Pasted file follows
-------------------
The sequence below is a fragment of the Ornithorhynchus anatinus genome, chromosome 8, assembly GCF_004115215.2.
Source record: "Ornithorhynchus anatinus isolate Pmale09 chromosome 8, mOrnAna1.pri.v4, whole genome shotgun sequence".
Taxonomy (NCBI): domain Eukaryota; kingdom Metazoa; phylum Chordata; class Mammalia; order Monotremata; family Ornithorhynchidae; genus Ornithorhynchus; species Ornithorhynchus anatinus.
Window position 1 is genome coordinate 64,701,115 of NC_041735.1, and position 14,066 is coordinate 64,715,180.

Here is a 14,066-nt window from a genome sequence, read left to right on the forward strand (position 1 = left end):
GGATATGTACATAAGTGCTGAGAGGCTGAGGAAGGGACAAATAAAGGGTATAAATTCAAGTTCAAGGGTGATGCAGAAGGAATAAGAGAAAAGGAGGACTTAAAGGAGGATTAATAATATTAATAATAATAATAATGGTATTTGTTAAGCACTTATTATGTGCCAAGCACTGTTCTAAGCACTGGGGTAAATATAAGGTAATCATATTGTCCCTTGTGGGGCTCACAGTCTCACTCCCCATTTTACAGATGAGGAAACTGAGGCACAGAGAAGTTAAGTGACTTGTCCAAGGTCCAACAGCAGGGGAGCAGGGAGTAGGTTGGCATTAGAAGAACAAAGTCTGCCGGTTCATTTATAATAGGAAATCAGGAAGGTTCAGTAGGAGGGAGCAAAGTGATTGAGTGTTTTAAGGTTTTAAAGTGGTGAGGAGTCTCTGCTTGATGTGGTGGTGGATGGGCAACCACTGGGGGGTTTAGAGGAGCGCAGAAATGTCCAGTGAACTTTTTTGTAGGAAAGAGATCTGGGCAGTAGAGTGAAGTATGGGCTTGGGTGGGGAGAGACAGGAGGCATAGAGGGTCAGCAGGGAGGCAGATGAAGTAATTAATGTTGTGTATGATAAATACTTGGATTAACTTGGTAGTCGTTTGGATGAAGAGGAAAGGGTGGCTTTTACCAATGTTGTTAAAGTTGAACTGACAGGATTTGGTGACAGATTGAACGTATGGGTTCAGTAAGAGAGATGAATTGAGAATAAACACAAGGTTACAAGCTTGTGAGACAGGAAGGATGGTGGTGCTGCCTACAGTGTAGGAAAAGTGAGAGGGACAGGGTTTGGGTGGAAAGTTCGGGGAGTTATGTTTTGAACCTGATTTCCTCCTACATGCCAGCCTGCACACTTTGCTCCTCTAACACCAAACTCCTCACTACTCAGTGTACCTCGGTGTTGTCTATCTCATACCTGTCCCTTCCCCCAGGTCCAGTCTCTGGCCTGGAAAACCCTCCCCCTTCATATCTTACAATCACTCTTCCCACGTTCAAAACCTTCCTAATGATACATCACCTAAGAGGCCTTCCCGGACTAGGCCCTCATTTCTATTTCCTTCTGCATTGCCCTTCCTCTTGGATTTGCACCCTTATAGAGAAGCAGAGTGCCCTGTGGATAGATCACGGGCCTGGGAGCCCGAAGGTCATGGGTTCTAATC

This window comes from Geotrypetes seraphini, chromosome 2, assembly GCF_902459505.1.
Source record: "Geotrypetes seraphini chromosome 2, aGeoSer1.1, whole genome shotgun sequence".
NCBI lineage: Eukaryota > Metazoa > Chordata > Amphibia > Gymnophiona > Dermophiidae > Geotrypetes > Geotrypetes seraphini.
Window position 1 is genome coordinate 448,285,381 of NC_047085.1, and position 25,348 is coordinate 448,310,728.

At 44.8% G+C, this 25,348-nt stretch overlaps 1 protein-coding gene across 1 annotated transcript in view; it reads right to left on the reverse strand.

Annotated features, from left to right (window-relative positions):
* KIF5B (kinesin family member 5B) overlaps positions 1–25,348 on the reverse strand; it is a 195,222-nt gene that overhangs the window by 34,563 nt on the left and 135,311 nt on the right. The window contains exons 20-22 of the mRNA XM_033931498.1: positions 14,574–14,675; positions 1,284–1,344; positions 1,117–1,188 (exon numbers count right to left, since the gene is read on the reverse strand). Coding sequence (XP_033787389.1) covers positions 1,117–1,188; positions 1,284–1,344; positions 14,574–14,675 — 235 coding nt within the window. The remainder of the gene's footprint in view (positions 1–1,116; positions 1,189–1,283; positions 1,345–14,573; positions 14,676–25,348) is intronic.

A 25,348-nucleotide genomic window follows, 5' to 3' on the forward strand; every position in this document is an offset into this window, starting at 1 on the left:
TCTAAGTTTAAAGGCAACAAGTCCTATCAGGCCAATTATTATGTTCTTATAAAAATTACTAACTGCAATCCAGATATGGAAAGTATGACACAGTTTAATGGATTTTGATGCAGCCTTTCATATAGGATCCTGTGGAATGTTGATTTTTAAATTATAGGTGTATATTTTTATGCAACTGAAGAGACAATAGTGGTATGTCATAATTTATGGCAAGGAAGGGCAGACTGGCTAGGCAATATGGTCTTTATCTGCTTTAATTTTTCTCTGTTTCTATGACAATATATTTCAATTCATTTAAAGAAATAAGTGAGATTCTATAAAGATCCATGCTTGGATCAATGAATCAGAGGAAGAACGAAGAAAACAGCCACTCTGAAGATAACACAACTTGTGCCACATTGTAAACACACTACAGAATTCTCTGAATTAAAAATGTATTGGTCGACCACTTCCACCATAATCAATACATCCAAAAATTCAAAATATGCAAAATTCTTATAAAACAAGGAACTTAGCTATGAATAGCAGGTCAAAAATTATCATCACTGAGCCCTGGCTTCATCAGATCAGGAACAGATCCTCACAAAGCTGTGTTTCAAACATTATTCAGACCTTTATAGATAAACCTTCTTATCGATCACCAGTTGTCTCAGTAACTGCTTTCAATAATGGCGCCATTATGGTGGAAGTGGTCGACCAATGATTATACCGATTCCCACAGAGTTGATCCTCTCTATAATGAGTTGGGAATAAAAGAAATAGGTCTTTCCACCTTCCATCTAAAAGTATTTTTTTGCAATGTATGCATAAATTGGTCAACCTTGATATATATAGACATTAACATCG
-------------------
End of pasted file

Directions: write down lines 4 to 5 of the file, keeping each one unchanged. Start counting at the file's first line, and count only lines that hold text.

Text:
Window position 1 is genome coordinate 64,701,115 of NC_041735.1, and position 14,066 is coordinate 64,715,180.

Here is a 14,066-nt window from a genome sequence, read left to right on the forward strand (position 1 = left end):